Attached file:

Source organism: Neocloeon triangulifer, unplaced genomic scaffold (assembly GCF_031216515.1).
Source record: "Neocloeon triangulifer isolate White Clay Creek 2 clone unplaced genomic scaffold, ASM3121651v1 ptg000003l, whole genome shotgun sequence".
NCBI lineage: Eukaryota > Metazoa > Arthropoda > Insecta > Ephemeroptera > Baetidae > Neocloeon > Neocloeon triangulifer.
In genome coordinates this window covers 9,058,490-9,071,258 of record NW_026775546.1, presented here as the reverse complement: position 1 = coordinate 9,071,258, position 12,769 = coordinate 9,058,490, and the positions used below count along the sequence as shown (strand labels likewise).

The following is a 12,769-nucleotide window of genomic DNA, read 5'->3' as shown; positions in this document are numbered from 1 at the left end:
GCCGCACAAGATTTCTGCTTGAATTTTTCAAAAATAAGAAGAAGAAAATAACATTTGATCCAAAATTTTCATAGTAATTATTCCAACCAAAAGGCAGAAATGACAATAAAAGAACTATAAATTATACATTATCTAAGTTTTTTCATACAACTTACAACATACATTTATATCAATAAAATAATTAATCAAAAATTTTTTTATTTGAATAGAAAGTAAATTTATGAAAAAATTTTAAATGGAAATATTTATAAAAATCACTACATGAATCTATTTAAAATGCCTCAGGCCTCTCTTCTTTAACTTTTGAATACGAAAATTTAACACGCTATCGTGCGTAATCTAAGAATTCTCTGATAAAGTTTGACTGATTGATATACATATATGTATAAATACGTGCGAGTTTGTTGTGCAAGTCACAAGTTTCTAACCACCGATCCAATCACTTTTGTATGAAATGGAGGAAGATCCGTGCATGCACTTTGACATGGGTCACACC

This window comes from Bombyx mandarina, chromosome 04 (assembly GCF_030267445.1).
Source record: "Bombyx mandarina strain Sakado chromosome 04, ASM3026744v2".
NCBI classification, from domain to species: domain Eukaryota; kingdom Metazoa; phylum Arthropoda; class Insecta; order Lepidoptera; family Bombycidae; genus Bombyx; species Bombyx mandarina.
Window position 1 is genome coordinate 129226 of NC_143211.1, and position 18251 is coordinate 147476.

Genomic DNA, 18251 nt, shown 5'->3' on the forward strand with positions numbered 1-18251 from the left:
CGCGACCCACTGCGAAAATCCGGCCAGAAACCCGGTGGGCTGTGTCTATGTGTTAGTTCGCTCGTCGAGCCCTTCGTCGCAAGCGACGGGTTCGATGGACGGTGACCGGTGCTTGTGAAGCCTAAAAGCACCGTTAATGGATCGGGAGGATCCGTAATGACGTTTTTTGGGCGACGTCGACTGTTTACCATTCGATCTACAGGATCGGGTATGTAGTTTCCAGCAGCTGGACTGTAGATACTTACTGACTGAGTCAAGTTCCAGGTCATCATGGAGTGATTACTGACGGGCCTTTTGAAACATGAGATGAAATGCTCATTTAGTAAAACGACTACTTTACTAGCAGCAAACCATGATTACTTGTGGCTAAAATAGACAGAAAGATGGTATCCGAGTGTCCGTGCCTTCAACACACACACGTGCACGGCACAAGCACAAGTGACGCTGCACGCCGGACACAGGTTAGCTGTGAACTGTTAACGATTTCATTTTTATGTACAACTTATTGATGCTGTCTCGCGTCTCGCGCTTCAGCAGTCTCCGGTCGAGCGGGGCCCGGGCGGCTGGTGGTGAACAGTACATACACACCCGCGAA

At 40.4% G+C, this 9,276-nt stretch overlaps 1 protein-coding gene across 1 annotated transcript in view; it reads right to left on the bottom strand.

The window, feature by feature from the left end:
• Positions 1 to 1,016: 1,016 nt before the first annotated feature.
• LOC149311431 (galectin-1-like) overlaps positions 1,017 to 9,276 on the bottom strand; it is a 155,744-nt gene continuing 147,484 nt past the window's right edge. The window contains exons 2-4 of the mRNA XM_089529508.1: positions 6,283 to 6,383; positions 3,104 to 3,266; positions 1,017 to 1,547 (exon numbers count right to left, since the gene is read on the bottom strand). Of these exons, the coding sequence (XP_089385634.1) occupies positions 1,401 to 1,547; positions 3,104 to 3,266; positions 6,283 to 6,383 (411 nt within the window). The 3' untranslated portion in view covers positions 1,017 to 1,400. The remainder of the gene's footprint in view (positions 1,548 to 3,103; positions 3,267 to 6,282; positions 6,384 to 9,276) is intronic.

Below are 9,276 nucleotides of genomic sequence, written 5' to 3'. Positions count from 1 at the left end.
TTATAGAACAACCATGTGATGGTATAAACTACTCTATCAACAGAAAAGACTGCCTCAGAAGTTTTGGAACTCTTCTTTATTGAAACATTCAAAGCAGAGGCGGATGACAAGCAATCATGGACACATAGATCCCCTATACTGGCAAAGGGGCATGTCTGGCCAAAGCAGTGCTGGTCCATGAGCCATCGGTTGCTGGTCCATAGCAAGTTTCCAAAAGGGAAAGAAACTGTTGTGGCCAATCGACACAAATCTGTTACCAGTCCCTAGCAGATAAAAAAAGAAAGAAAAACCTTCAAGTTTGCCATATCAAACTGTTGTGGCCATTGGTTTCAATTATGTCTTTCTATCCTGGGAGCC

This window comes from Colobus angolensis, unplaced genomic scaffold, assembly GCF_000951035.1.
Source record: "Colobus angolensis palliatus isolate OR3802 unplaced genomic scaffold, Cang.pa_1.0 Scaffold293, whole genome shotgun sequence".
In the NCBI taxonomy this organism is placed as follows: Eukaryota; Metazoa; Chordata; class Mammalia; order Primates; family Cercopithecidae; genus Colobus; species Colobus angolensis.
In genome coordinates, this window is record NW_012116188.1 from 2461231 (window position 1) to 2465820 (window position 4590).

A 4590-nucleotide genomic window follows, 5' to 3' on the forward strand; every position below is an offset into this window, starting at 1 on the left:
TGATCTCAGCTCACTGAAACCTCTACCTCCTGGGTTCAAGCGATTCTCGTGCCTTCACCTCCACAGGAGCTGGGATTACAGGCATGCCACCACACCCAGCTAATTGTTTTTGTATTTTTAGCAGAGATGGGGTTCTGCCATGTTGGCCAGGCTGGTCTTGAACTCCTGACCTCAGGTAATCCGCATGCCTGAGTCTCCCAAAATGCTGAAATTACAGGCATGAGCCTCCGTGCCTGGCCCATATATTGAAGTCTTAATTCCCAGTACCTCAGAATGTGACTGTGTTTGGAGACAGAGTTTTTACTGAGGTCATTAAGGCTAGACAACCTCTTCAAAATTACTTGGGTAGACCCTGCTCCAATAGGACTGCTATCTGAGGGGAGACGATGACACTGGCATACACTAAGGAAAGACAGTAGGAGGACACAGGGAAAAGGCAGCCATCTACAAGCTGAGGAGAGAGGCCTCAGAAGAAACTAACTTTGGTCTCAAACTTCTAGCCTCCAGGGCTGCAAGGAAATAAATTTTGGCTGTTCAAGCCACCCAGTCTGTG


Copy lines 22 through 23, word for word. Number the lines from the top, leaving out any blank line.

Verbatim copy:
In genome coordinates, this window is record NW_012116188.1 from 2461231 (window position 1) to 2465820 (window position 4590).

A 4590-nucleotide genomic window follows, 5' to 3' on the forward strand; every position below is an offset into this window, starting at 1 on the left: